The motion of microorganisms in the ocean is a crucial part of the effective management of ocean, coastal, and great lakes waters, “including increased understanding of potential responses to global environmental variability and climate change." as stated by Science and Technology Center for Microbial Oceanography Research and Education (C-MORE, Division of Biological Infrastructure, NSF). The influence of density stratification on the motion of a body is critical to understanding the stainability of the ocean environment, but is a complex problem which is only starting to be explored.

My past work has focused on small planktonic organisms that display unsteady or impulsive motion. They use contractile elements, cilia and flagella, and appendages to propel themselves, and their motion may affect ocean stratification. During my Ph.D. research, I have contributed to four projects funded by the National Science Foundation (NSF) that provided major advances in this area. I performed a significant study on sedimentation and swimming in ocean environments. In addition, I have studied the unbounded settling dynamics of a circular disk, a prototypical model of marine organisms, biomass, and pollutant particles. I examined three different environments and identified the transport phenomena of particles, bubbles, and marine organisms.

Teaching Interests

My teaching interests include the fundamental of momentum and mass transport and an elective focus on Microhydrodynamics. Thanks to my undergraduate and graduate training in fluid mechanics program, I have experience with core transport phenomenon, and heat and mass transport that are critical for chemical engineering students. I will leverage my graduate and postdoctoral training and provide students with an ability to intuitively understand how particle technologies can be applied to academic research and industrial settings. In addition, I will be actively seeking co-op opportunities for students by bridging the relationships between university and industries.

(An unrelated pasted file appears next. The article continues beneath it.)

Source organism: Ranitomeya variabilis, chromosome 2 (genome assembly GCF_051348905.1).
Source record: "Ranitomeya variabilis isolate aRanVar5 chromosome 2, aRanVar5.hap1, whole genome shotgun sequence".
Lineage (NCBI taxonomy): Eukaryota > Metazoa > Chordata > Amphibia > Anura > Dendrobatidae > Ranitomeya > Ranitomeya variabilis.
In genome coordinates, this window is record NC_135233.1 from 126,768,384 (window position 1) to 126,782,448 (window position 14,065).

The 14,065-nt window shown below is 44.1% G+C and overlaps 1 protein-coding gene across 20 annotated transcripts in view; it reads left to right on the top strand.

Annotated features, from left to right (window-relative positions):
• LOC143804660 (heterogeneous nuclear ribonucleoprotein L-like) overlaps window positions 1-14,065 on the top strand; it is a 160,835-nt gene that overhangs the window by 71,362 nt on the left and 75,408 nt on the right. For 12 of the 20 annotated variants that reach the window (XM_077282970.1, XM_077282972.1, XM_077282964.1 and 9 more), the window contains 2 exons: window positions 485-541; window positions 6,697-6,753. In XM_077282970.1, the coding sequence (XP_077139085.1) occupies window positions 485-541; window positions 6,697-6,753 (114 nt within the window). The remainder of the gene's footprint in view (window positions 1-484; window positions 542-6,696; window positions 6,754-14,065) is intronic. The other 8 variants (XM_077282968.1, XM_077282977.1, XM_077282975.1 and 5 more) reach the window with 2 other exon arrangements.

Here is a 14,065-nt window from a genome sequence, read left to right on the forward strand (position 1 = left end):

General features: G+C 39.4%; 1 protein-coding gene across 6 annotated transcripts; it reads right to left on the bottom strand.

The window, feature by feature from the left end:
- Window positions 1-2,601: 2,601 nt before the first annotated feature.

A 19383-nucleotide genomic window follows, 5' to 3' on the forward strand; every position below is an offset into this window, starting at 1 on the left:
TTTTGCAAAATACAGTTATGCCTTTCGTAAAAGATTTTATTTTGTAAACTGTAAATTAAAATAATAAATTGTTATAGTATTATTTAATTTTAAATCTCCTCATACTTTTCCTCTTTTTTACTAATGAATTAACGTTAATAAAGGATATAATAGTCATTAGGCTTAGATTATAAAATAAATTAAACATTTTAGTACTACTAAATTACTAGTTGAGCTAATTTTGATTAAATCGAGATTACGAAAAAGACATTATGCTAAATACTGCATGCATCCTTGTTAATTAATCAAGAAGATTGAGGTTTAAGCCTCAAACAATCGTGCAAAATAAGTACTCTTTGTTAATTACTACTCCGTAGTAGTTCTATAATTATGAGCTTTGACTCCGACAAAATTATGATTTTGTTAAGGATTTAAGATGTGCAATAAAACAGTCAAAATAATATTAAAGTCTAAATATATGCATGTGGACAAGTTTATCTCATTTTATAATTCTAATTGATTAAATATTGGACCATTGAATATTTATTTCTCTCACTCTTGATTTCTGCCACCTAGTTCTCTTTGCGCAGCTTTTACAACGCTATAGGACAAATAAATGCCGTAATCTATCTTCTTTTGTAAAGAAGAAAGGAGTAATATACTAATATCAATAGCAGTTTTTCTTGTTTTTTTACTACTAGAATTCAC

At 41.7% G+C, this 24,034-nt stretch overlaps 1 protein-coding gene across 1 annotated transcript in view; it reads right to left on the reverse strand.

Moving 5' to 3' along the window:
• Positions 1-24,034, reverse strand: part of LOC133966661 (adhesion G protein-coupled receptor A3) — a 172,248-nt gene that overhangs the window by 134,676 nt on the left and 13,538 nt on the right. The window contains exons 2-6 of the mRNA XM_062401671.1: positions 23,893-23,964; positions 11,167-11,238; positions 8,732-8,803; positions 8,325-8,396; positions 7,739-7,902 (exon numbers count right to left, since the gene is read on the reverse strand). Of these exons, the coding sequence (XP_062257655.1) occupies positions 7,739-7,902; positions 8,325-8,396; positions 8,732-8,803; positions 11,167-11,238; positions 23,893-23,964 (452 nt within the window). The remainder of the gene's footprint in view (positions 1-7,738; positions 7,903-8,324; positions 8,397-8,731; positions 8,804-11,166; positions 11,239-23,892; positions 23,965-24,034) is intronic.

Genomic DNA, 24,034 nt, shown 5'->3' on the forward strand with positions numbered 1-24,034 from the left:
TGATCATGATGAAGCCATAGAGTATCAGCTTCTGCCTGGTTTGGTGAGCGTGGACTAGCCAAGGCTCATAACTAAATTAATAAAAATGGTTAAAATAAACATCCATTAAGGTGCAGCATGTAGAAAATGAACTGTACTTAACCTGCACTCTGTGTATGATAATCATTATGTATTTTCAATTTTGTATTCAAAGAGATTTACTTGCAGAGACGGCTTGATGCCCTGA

Teaching Experience

Mentoring: 2 undergraduates, 1 graduate student (Purdue, 2016-present)

Guest lecture, CHE37700 (Purdue, 2016 fall)

Tutor for 6th-9th graders participating in WIEP (For Your Imagination Program) event (Purdue, 2016)

Guest lecturer of Bowman Creek Project (Riley High School, South Bend, IN, 2013)

Selected publications (out of 13 total)

First-author contributions are underlined

Wang, S., Martin, C.P. and Kim, S., 2019. Improper integrals as a puzzle for creeping flow around an ellipsoid. Physics of Fluids, 31(2), p.021101. (Invited papers on transport phenomena in celebration of Prof. Robert Byron Bird’s 95th birthday)

Wang, S., Ellett, K.M. and Ardekani, A.M., 2017. Assessing the utility of high-level CO2 storage and utilization resource estimates for CCS system modelling. Energy Procedia, 114, pp.4658-4665.

Wang, S. and Ardekani, A.M., 2015. Biogenic mixing induced by intermediate Reynolds number swimming in stratified fluids. Scientific reports, 5, p.17448. (Highlighted on Physics.org, Futurity, Geology Page, Purdue College of Engineering News Page, Purdue Research Computing Cluster)

Wang, S. and Ardekani, A.M., 2012. Unsteady swimming of small organisms. Journal of Fluid Mechanics, 702, pp.286-297.


Shiyan Wang

Purdue University